Published on People Move

China’s hukou reform remains a major challenge to domestic migrants in cities

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In observance of International Migrants Day, Dec 18
China’s rise as a global player in manufacturing is closely linked to its epic-scale internal migrant labor supply and its associated “semi-urbanization” strategy of the past four decades.  The huge number of low-cost urban laborers who constitute the bulk of China’s “floating population” (liudong renkou) have helped keep the price of Chinese manufactures low and make them fiercely competitive in the world market. However, as these workers do not have a local household registration (hukou), they lack access to urban social benefits and represent a semi-urbanized/marginalized migrant population. Adopted by China in the 1950s, the hukou system, a core Chinese socioeconomic institution, divided all citizens broadly into two subsystems: one for urban residents and another for rural residents. 

Urban Population and Migrant Population in China

A new KNOMAD policy brief has shown that according to the latest Census, the migrant population reached 376 million in late 2020 (26.6% of the nation’s population), up from 155 million in 2010. Despite being a part of China’s huge industrial labor force, without a local (urban) hukou, migrant workers in the cities are unable to use most basic public services such as public education for their children, forcing migrant parents to leave their kids in the village and producing tens of millions of “split families” and “left-behind children.” These issues pose many problems as the country strives to build an integrated society of “common prosperity.”  As depicted in the graph, the “urban social benefits deficit,” based on the census figure is 26.6% in 2020, higher than the 18.5% using data from the Ministry of Public Security.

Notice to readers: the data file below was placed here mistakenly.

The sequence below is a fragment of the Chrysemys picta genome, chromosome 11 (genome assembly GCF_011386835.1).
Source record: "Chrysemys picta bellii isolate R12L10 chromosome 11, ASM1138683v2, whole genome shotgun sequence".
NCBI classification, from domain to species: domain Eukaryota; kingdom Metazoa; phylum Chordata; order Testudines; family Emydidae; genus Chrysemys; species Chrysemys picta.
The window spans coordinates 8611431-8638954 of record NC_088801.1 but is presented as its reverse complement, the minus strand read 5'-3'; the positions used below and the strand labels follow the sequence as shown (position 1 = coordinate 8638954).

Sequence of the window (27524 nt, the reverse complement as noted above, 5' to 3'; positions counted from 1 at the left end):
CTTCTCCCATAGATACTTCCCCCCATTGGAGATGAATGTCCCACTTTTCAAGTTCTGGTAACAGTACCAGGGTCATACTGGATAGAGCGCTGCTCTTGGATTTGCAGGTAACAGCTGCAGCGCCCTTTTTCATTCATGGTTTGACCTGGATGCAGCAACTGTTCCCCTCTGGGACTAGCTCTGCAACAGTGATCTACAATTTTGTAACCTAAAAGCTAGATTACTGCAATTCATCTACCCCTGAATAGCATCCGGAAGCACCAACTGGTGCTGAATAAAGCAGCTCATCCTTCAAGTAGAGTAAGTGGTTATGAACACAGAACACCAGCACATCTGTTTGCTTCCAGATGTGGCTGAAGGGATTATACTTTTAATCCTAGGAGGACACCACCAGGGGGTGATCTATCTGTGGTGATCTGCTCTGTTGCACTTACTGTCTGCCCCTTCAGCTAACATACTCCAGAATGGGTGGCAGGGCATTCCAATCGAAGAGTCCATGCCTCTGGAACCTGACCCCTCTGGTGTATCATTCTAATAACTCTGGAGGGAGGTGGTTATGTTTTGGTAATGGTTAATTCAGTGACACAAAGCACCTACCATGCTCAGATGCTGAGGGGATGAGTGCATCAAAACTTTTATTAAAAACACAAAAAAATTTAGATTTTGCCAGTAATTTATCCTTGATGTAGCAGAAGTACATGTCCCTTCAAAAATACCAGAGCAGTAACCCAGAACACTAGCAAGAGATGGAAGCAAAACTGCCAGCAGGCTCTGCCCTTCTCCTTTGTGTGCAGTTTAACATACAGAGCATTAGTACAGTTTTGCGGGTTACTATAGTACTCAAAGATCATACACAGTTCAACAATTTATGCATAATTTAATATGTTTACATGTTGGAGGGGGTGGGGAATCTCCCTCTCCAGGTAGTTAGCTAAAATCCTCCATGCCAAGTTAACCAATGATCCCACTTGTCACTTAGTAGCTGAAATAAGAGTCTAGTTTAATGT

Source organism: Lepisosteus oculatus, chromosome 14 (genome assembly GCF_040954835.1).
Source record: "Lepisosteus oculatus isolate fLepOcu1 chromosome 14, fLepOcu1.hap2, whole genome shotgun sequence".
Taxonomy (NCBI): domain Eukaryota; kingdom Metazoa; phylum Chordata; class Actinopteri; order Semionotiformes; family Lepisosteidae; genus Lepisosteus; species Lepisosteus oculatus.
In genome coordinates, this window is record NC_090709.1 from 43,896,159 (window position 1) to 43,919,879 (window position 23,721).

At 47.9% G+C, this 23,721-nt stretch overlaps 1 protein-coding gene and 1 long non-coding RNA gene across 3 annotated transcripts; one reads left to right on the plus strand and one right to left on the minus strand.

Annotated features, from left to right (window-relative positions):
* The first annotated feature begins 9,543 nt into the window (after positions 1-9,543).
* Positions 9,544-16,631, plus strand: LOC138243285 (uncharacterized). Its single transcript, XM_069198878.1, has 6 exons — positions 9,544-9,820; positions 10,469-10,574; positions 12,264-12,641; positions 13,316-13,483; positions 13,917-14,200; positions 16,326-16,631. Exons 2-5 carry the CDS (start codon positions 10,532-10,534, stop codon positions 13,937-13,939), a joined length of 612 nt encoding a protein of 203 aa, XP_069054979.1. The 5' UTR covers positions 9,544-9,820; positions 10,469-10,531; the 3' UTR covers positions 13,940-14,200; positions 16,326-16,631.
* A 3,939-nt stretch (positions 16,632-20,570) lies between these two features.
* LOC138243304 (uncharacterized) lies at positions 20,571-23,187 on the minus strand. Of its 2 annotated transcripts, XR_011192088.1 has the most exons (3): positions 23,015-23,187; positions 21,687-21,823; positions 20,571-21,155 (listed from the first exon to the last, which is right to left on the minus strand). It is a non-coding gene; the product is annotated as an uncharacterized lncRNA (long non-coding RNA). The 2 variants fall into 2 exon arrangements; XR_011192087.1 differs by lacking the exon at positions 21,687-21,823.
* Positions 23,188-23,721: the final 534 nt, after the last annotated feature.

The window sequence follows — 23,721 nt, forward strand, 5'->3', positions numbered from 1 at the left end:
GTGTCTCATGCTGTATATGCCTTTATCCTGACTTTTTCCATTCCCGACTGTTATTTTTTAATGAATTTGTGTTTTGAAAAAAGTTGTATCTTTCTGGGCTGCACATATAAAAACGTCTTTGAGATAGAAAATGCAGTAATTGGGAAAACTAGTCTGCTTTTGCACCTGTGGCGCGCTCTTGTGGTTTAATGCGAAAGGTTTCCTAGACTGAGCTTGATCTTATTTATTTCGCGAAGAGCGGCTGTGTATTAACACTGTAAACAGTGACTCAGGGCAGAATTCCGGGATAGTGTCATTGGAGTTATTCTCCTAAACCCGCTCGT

In 2014, China launched a major initiative, the National New-type Urbanization Plan (2014-2020), and various other measures to reform the hukou system.  A central goal of these efforts was to close the urban social benefits gap or deficit modestly by two percentage points by 2020, i.e., from 17.3% in 2012 to 15% in 2020. Data shows that the goal was not met. Either percentage (26.6% or 18.5%) in 2020 is higher than the 15% target set in 2014.  Instead of narrowing, the urban social benefits gap has widened.  In the next decade or so, migration will play an outsized role as the urban local population experiences rapid aging and low fertility.  

Migration under China’s current “semi-urbanization” model has also created many hurdles to integrating migrants in cities and towns, which will harm the nation’s long-term growth.  Since the 2020 goal set in 2014 was not met, a greater effort to reform the hukou system is required. KNOMAD Policy Brief Number 16 outlines a gradual but bolder and sustained hukou reform program (over 15 years) to enable the migrant population in the urban areas to be turned into a new driver of China’s economy in the coming decades. Critical elements of the proposed reforms are (i) a prolonged and sustained longer-term hukou conversion program; (ii) instead of limiting hukou registration to small cities, opening the door to hukou registration in all cities, including the megacities, to allow firms and migrants to make their own choices; (iii) lower the barriers for migrant children’s education and offer them access to education in the megacities; (iv) as Hukou reform is a complex subject, it requires coordination among various layers of government, calling for strong central government leadership, local revenue structure adjustments and reform of the agricultural land transfer system.


Kam Wing Chan

Professor of Geography, University of Washington, USA

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